(This post co-written with Gregory Stringer)
I (Seumas) am happily on record, and will continue to say, that Ørberg’s Lingua Latina per se Illustrata, and in particular volume 1, Familia Romana, is one of the best language textbooks in any language. Not just that, but it is so by a very wide margin. It demonstrates a deep and profound instantiation of the Direct Method, and succeeds very admirably at being ‘per se illustrata’.
However, it’s not perfect. Some of its faults are innate – a textbook cannot escape being a textbook, for instance. Others are characteristic of the text itself. In part one, we are going to look at what we think are some of its major drawbacks on the language side of the equation. In part two, we will explore some of the more content oriented problems in the book.
- Assuming that one you understand it, you know it.
Ørberg does a really good job of introducing new language features, illustrating or exemplifying them in a way that makes them understandable based on the building blocks you’ve had so far, and then covering a range of forms and permutations. Chapter 17 is a good example as he walks you through exemplars of all persons and number of the passive present across the conjugations. However, there is this assumption in Ørberg that knowledge is binary – you go from ‘not knowing’ to ‘knowing’, and then you know it. Which means that later on the text always assumes that you know a feature you have been taught. Humans don’t learn, or know, like this. The process is far messier. Familia Romana would be a better book if it had a lot more redundancy built in.
2. Grammar driven curriculum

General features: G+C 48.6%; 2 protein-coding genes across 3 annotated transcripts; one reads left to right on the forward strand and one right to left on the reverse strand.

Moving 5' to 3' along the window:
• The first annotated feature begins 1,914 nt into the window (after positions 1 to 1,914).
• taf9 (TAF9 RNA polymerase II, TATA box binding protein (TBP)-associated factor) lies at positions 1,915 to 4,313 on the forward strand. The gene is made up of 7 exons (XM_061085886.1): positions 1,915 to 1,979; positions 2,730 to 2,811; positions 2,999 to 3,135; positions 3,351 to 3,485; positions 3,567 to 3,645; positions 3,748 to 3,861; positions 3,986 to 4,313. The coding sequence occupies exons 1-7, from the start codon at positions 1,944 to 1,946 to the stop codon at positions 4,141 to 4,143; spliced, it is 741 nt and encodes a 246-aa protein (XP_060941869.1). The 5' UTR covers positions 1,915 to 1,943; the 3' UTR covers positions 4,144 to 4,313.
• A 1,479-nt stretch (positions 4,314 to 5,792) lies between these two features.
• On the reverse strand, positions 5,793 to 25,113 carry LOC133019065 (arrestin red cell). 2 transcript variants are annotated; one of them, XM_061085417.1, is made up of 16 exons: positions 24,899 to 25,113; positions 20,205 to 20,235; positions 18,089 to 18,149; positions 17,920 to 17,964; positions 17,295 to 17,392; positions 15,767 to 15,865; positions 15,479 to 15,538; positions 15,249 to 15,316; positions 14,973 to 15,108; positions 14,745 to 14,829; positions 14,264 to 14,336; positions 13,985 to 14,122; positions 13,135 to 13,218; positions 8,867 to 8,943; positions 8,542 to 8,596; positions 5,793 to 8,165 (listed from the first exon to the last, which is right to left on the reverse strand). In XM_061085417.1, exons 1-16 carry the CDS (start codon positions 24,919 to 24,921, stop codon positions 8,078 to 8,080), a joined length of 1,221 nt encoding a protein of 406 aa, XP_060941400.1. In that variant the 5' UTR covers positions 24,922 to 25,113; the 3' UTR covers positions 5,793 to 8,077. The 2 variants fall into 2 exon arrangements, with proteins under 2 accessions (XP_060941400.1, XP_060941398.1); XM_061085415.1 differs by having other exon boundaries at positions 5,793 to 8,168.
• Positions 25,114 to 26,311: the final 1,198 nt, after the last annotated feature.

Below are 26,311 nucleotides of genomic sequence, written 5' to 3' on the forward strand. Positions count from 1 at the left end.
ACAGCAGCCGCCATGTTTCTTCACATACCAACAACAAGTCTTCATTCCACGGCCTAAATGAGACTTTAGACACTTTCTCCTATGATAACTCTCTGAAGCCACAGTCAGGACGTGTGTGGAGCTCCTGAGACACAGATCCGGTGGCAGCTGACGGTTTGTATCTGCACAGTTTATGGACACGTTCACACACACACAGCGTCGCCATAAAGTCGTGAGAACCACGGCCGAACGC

Related to this, FR is shaped and structured around incremental acquisition of grammar: morphology and syntax. We also have good reason to believe that this isn’t how humans acquire language, and so FR is still shaped by a grammar-driven curriculum. This is why I say often that LLPSI is not a ‘CI-book’ – it’s not a book that was written based on the idea or principle of ‘Comprehensible Input’, or the practices that shape contemporary communicative-based language teaching. It is, or can be, comprehensible input in the sense that it is a wonderful text that many people can read and understand without much help if any, but it is not a “CI-based” method of teaching. It reflects, accurately, Ørberg’s understanding of the Nature Method. As best as we can tell, Ørberg did try to apply some understanding of acquisition orders, based on other languages, to his sequencing, but there is still very much a sequencing going on.
3. Vocab and volume
LLPSI has a tonne of vocab. Not too much, I don’t think. I’d rather students got the 1800 or so words of FR compared to the smaller vocabulary counts in other textbook offerings. However, for the amount of vocab he presents, it should be a longer book. Or it should have companion books that introduce no new vocab or grammar, but just tell other stories (yes, I’m aware of the supplements. What if we had more, and more diverse, supplements?).
4. Some grammatical features come too late
The subjunctive, in particular, appears quite late in the book, giving students inadequate space, in this volume, to attempt to assimilate and acquire its forms and usages. Similarly, students don’t meet the 1st and 2nd persons until chapter 15, and tenses other than the present until 18, when they finally do come thick-and-fast. Any curriculum is going to introduce some things early, some things late (unless you choose a totally different organising principle), but these seem particularly difficult.